KOI herpes virus is back in Britain - with warm water temperatures having encouraged the deadly disease.

Four venues spread throughout the country were initially confirmed as being hit by the killer koi herpes virus.

All were temporarily closed while containment measures were put in place.

These initial koi herpes virus affected fisheries were:

  • Newstead and Annesley Country Park in Nottingham
  • Parkers Fishery in West Midlands
  • Essex’s Church Lane Lake
  • Mawgan Porth Pools in Cornwall

Sam Mulholland, of Parkers Fishery, said they had lost 150 carp since the outbreak, all of which were incinerated.

Since then many more sites around the country have had problems, some being officially confirmed with koi herpes virus. They include…

  • Holme Grange Fishery, Berkshire
  • Clear Water Fisheries, Lancashire
  • Trench Pool, Shropshire
  • Old Hough Fishery, Cheshire
  • Woodside Fishery, Hereford & Worcester
  • Coopers Arms, Derby
  • K Lakes, Skegness
  • Martham Pits, Norfolk
  • J & K Aquatics Ltd Wholesale unit, Somerset
  • Blagdon Water Gardens, Somerset
  • Watermarque, Yeovil. Somerset
  • Ashland Lakes, Buckinghamshire
  • Shadwell Pool, London
This carp's gills show clear signs of it having koi herpes virus.

This carp’s gills show clear signs of it having koi herpes virus.

Tamsin Cochrane-Dyet, a fish inspector for CEFAS, explained: “Every year (koi herpes virus) cases break out at this time when water temperatures rise with the longer days. There hasn’t yet been any noticeable increase because of the heatwave.

“It is thought that many fish do passively carry the virus and it can become active if they become stressed for any reason like higher temperatures and lower oxygen levels.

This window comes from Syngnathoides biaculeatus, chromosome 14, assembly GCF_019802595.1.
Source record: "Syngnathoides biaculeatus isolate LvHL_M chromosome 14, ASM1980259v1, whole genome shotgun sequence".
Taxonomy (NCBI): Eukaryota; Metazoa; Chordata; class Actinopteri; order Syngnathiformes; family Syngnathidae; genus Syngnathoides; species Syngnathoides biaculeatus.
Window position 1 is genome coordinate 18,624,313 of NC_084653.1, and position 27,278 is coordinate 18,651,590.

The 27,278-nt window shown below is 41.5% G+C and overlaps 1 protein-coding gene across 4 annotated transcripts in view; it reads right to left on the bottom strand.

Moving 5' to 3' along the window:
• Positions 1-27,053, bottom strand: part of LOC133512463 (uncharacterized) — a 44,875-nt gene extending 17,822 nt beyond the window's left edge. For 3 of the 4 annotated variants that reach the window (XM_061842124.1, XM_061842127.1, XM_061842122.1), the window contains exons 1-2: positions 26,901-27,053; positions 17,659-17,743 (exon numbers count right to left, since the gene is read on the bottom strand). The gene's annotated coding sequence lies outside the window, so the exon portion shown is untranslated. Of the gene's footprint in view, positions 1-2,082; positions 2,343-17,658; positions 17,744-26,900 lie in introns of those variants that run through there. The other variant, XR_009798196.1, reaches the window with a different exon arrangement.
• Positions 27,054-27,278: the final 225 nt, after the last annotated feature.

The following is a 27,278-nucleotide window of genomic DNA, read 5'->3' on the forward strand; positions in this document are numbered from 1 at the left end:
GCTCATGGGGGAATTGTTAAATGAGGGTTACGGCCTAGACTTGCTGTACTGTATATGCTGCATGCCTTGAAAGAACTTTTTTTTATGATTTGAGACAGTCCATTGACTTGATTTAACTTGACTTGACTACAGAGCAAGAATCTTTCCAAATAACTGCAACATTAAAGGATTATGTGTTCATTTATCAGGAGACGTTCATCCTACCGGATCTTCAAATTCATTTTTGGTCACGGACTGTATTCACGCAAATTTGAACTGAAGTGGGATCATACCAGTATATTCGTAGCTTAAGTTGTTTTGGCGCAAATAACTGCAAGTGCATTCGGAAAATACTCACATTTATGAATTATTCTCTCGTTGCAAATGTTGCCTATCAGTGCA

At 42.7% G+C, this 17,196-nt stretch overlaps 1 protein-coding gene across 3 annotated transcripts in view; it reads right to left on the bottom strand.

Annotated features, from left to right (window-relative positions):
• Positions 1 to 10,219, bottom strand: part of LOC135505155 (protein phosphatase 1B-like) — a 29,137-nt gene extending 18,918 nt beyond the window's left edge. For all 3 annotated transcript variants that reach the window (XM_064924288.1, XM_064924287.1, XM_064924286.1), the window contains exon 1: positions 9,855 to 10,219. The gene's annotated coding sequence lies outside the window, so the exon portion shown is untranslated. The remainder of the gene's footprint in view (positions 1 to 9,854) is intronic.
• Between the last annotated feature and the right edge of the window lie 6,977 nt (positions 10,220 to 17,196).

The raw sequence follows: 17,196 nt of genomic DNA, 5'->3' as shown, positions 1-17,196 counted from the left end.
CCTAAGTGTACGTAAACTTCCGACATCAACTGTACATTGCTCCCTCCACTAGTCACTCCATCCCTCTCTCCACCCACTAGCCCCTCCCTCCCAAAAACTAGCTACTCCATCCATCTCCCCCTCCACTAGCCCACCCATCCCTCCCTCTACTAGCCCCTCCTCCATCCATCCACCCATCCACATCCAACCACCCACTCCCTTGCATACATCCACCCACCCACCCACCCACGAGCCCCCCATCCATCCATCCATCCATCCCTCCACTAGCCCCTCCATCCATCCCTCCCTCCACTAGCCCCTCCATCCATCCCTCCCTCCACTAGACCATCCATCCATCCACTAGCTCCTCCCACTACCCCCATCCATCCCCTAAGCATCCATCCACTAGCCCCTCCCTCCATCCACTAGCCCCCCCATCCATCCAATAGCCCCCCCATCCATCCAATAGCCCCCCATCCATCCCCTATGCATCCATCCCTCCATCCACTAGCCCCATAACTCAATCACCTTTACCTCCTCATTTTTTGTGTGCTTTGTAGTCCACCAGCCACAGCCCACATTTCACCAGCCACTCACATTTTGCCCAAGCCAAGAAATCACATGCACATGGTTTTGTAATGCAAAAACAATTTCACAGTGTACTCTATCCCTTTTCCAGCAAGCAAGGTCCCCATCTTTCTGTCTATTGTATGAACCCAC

“It is mainly spread by the movement of infected fish, sometimes following a restocking or by the illegal introduction of an ornamental species, and when cases are confirmed the venue is barred from all fish movement.

“It can also be spread via anglers’ nets so dipping of all nets is enforced on all venues following an outbreak. Anglers can help by always air-drying their nets.

“Research into the disease is on-going but little progress is being made at the moment so we can expect further out-breaks to occur and they could be anywhere,” she concluded.

Koi herpes virus ‘hard to eradicate’

Carp farmer and fish scientist Viv Shears said: “KHV seems to be something that is hard to eradicate, and just has to be controlled as effectively as possible when outbreaks occur.

“As a fish farmer I take every precaution to avoid it, only breeding from our own stock which is clear of the disease and disinfecting all our vehicles which deliver fish on their return.

“Fishery owners should only purchase carp from reputable sources known to be KHV free, and have good bio-security.

“Dipping of nets is a recommended practice, and compulsory afterwards until the all clear is given.

“Anglers can help by air drying their own nets in the sun, although in reality the risks of the disease spreading through nets is small.

“More outbreaks probably occur than are officially reported as smaller mixed fisheries with low carp stocks may only notice a few deaths whereas a carp commercial could lose hundreds of fish,” he added.

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